Where can you find Rocket’s Red Glare, a Blue Moon, and a Neon Star? In a garden of course!
One of the many joys of working at a public garden is the ability to constantly change and improve the garden spaces. Often it is merely the addition or removal of a few plants here and there, but sometimes we get to enjoy completely renovating a space from the ground up. This spring at the National Air and Space Museum we had one such opportunity. Located on the south side of the building is a small bed with little “curb appeal” yet located in a highly visible spot. So, we decided this was the year to make a change!
But how did we get there? How did we start with a blank canvas and turn it into not only a beautiful garden, but also one that enabled Smithsonian Gardens to connect it to the themes of the museum?
The first step was an easy one: identifying that this spot was in desperate need of a makeover. The bed is about 78 feet long and 4 feet wide and had been planted wall-to-wall with liriope and daylilies. Certainly, daylilies can add a splash of color for a moment in the summer, but since these were not reblooming daylilies, their contribution to the aesthetics of the bed were minimal. And while liriope might have its place as an evergreen groundcover, at Smithsonian Gardens we want to take every opportunity to showcase dynamic, interesting plants and garden designs. Neither of these plants really fit the bill as interesting or dynamic, not to mention they served very little ecological benefit.
So, out with the old and in with the new! With the decision made to renovate this garden bed, it was on to designing how the garden would look once the liriope and daylilies were removed. The gardens around each of the Smithsonian museums are designed with a theme in mind that connects it to the overarching content of the adjacent museum. And I must admit, I do love a themed garden. This inspired me to design a garden with an air and space theme, one where almost all the plants have an air or space related cultivar name. I wanted visitors to start their visit to the museum before they even stepped inside to see the rockets, spacesuits, and Spirit of St. Louis. But in addition to plants with themed names (such as Monarda ‘Blue Moon’), I also wanted to highlight birds and pollinators (things that fly) and things that show movement in the wind (a key component of flight), all in support of a garden having multi-seasonal interest.
Over the course of the winter months, I searched high and low in plant catalogs and internet sites for appropriately named plants. Luckily, many of the plants I discovered were also North American natives. This helped tie in the message of creating habitats for birds and pollinators. In a few instances I did go off-script to select plants that were the very best for our winged friends even if they did not have a themed name. Similar concessions were made for a handful of plants that contributed to multi-season interest, particularly during the winter. ended up with an extensive list of plants and, not surprisingly, had to cull it down to only the best of the best.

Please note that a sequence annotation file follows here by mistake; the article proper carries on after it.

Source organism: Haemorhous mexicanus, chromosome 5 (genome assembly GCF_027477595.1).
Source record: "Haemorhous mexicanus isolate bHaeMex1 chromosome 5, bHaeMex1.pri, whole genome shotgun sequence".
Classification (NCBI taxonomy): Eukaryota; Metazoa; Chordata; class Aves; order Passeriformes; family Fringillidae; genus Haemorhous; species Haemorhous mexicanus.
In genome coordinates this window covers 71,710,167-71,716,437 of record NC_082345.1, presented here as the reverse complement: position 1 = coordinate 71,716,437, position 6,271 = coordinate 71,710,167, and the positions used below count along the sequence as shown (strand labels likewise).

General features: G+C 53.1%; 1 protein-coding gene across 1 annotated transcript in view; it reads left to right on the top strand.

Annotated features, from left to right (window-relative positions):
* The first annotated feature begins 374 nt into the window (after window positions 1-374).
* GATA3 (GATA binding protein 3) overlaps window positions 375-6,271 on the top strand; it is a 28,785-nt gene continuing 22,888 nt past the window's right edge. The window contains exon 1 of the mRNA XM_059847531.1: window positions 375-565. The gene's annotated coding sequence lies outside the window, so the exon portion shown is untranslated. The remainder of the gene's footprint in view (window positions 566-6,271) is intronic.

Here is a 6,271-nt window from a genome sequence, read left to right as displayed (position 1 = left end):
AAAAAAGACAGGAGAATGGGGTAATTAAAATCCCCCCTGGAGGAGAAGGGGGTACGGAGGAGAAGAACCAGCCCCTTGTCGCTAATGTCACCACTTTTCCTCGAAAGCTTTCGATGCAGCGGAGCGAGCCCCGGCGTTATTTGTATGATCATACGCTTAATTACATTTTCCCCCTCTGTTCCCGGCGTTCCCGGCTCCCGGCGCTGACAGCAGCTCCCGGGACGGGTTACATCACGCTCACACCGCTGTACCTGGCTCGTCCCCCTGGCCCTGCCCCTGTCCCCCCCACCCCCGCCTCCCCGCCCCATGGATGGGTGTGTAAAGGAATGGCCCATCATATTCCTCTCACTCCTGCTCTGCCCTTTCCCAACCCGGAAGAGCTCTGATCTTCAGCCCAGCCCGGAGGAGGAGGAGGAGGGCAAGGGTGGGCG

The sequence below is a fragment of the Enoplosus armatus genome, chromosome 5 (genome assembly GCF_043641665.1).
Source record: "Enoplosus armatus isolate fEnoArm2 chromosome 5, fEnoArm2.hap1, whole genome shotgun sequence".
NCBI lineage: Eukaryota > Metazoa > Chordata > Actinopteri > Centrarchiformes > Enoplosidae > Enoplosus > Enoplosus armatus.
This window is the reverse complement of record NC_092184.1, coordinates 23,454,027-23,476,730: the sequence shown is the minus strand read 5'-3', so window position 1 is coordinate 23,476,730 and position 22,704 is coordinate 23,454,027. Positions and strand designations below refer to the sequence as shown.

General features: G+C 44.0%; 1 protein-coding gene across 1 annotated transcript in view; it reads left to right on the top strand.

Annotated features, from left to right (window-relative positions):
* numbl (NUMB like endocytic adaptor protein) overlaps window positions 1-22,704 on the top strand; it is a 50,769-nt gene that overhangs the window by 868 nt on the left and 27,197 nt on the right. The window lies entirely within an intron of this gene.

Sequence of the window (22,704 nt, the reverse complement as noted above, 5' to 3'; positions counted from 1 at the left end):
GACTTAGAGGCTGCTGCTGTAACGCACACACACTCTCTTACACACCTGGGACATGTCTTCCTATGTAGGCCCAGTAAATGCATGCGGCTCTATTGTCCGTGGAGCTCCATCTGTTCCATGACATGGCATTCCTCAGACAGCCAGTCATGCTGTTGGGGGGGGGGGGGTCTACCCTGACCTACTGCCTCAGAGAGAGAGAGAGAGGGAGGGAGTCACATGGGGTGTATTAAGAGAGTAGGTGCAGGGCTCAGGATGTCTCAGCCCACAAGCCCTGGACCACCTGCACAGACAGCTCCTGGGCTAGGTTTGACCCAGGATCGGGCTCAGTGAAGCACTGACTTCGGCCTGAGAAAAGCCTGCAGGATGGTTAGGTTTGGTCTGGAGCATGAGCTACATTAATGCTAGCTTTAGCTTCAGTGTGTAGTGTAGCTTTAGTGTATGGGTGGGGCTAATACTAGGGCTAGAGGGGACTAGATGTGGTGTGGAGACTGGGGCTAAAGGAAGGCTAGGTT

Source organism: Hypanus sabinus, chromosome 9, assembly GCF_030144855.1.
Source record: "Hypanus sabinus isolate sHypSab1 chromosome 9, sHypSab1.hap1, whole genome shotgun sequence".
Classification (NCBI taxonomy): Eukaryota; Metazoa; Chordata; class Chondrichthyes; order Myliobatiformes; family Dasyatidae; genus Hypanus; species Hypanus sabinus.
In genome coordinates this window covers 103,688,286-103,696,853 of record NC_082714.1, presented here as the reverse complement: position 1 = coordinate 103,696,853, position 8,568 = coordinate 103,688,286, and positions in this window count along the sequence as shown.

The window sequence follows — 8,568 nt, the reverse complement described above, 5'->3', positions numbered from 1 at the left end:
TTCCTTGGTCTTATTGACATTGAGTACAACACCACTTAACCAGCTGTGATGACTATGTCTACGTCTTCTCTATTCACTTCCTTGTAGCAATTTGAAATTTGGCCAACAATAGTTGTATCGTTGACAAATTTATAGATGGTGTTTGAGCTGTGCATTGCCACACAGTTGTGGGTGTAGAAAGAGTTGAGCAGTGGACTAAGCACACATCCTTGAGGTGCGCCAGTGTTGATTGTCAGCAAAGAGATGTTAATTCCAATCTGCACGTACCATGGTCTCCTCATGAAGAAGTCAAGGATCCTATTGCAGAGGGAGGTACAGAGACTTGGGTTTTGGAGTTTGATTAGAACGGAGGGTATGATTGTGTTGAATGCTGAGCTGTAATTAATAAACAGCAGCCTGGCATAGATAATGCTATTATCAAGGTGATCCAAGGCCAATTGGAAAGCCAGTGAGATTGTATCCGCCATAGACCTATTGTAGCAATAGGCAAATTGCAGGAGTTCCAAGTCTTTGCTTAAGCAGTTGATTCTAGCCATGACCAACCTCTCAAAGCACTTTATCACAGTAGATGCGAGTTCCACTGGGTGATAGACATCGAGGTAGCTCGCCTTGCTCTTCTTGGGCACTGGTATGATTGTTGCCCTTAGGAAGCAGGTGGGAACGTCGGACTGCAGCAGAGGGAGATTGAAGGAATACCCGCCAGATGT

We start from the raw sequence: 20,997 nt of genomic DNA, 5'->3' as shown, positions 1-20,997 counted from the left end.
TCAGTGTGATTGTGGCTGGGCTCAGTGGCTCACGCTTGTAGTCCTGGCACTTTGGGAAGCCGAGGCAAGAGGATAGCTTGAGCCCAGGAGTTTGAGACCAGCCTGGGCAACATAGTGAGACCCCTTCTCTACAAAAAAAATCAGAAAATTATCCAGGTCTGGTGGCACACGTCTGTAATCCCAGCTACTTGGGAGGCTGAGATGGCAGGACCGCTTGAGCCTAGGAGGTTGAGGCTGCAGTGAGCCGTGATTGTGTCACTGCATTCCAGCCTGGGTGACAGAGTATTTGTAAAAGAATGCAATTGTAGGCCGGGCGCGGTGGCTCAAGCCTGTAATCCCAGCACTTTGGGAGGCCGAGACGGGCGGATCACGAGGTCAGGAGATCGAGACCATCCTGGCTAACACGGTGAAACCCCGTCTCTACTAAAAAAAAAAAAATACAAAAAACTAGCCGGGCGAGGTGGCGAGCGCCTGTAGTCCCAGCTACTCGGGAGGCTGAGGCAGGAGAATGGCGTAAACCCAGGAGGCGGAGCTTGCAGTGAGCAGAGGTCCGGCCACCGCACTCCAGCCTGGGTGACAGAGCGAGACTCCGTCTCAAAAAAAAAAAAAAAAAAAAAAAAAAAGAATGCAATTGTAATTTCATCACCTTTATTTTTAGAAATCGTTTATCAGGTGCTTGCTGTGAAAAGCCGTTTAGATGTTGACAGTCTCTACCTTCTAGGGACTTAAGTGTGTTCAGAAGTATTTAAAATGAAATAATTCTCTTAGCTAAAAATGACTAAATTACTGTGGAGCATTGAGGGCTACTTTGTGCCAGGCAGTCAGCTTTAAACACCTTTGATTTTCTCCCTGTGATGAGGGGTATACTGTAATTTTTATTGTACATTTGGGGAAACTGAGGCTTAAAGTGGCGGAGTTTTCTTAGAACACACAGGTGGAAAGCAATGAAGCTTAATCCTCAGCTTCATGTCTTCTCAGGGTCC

After plants were selected, I finally started designing. I drew a scaled plan of the bed and began placing plants in repeated groupings for continuity, or evenly staggered to create a “backbone,” or tucked in spots as pops of color. This process underwent several iterations with feedback and input from my co-workers before landing on a final design. Which I might add was even tweaked a bit when it came time for planting.
With a design in place, plants were ordered from wholesale and online vendors, and we began prepping the bed for the new plants. Since there are only two horticulturists assigned to care for the gardens around the Air and Space Museum, we organized a workday, and six co-workers from other gardens and landscapes at the Smithsonian came over and helped remove the liriope and daylilies by hand. What a huge help! And with that, the worst was behind us. A week or so later, plants arrived from the growers and we were able to install the brand-new design, instantly upgrading the garden bed from drab to fab! Final steps included adding a layer of mulch to suppress weeds and retain moisture, a few annuals for summer-long color, plant labels so everyone can see the fun names, and signage to share the garden theme with visitors.
As the months and years go by, I’m sure we will need to make small tweaks and changes (as with any garden!), but all in all this garden renovation has truly felt like a success. We hope if you’re visiting D.C. that you’ll take a stroll past this bed and enjoy the newest change to the gardens at the National Air and Space Museum! For those of you who are unable to visit in person, be sure to follow our social media accounts for highlights and updates on this garden. It’s out of this world!